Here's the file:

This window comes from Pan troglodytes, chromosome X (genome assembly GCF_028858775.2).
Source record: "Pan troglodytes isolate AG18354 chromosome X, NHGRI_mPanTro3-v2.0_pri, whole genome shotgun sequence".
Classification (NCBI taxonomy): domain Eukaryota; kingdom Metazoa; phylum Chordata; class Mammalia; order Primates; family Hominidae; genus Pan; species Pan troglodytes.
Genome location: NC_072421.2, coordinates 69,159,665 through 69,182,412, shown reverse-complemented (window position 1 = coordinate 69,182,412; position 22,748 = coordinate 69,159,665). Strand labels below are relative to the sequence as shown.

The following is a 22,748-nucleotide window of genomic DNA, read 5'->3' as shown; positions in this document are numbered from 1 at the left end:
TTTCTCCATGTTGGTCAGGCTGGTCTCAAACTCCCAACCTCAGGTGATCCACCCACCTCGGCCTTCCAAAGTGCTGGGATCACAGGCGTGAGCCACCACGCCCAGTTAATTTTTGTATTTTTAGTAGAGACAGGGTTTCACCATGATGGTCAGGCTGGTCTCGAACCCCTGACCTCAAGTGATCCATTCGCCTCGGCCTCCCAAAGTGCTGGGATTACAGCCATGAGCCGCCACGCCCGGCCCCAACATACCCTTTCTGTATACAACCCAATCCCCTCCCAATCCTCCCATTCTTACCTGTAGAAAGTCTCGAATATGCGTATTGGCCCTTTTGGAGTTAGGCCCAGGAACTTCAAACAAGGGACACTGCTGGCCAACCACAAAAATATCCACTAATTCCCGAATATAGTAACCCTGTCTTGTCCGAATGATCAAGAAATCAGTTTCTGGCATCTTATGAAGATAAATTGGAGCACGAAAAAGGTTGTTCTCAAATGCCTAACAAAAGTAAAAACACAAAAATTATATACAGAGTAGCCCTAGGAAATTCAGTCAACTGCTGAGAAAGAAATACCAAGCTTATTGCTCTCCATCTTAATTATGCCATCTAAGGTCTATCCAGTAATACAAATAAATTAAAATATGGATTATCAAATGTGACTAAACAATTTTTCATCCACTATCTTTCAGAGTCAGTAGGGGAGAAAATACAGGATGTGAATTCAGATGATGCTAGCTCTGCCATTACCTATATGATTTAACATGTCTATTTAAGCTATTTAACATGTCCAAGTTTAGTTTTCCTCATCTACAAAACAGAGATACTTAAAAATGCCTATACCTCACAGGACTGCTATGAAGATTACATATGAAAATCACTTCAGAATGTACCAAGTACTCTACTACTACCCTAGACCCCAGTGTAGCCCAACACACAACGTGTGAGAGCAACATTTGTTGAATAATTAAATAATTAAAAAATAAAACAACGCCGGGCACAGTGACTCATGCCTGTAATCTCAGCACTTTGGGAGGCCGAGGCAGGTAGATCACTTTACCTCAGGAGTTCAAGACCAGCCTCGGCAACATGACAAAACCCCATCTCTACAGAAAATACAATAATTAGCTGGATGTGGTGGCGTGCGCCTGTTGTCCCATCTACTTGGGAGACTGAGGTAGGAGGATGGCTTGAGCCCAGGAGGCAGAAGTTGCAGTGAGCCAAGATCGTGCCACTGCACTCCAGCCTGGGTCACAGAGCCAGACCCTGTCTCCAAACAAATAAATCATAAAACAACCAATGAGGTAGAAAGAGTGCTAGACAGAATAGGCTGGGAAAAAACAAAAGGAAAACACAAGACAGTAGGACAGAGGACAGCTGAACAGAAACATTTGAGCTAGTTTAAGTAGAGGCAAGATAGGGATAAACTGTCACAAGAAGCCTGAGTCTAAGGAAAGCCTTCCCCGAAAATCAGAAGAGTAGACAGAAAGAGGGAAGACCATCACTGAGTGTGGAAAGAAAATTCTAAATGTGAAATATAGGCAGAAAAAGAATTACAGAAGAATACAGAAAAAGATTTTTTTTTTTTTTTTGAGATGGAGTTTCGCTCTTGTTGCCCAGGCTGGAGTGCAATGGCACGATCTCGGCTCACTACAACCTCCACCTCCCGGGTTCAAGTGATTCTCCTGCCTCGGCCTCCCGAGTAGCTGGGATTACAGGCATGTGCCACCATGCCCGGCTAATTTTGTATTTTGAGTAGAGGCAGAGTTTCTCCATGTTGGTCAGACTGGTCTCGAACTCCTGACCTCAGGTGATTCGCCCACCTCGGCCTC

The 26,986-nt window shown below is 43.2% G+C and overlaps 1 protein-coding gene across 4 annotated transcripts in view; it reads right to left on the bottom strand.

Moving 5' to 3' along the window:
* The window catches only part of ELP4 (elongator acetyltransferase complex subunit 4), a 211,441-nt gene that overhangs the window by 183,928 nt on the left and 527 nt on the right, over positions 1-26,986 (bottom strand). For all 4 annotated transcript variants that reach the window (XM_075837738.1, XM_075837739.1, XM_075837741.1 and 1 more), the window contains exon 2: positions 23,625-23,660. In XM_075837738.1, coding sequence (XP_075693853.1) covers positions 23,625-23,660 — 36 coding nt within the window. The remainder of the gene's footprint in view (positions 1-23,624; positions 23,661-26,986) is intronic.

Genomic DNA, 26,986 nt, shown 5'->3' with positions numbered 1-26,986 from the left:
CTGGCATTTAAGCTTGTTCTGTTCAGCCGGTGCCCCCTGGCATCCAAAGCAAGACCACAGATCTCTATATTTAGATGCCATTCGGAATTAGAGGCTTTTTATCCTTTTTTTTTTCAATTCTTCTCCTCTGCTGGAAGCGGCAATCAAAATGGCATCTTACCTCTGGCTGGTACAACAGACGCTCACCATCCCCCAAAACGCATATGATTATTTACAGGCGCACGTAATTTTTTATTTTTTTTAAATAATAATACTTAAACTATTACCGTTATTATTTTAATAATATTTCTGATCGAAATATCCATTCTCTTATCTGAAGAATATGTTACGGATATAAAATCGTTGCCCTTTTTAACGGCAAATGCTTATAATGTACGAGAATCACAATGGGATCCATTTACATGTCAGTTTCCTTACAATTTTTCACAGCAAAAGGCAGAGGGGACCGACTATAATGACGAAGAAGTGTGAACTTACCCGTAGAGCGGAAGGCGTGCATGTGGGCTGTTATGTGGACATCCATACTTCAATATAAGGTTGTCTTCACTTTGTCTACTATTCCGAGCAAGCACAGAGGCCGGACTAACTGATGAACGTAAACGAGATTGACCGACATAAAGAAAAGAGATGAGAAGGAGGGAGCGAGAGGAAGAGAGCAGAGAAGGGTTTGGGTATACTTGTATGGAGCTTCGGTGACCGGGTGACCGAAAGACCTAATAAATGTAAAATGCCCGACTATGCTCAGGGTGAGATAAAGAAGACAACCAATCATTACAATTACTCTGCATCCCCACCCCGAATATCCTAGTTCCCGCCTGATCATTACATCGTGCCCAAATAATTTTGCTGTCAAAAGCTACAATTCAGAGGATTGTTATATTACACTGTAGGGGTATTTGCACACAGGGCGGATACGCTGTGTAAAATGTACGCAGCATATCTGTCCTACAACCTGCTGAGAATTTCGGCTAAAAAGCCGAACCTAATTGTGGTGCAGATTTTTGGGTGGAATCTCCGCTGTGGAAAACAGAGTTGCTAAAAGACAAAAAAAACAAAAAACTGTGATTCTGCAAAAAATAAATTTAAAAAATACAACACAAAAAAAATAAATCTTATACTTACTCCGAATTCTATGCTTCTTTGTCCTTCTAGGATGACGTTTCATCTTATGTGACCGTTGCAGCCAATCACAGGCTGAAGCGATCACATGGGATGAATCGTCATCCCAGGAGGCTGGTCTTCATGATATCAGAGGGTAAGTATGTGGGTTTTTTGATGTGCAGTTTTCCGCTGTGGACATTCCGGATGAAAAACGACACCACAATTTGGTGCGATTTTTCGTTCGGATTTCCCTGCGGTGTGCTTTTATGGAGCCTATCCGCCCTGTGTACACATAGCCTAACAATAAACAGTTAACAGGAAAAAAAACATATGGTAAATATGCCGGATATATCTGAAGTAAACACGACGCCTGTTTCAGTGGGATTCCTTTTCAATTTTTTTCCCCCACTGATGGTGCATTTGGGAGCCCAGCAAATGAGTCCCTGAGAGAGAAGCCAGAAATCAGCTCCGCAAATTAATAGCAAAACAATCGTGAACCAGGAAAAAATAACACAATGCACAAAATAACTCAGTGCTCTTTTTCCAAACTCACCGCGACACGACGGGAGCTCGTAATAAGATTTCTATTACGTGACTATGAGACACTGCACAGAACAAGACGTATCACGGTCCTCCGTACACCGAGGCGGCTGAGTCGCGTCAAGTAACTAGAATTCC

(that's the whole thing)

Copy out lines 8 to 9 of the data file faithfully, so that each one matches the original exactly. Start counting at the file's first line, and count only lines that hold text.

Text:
Moving 5' to 3' along the window:
* The window catches only part of ELP4 (elongator acetyltransferase complex subunit 4), a 211,441-nt gene that overhangs the window by 183,928 nt on the left and 527 nt on the right, over positions 1-26,986 (bottom strand). For all 4 annotated transcript variants that reach the window (XM_075837738.1, XM_075837739.1, XM_075837741.1 and 1 more), the window contains exon 2: positions 23,625-23,660. In XM_075837738.1, coding sequence (XP_075693853.1) covers positions 23,625-23,660 — 36 coding nt within the window. The remainder of the gene's footprint in view (positions 1-23,624; positions 23,661-26,986) is intronic.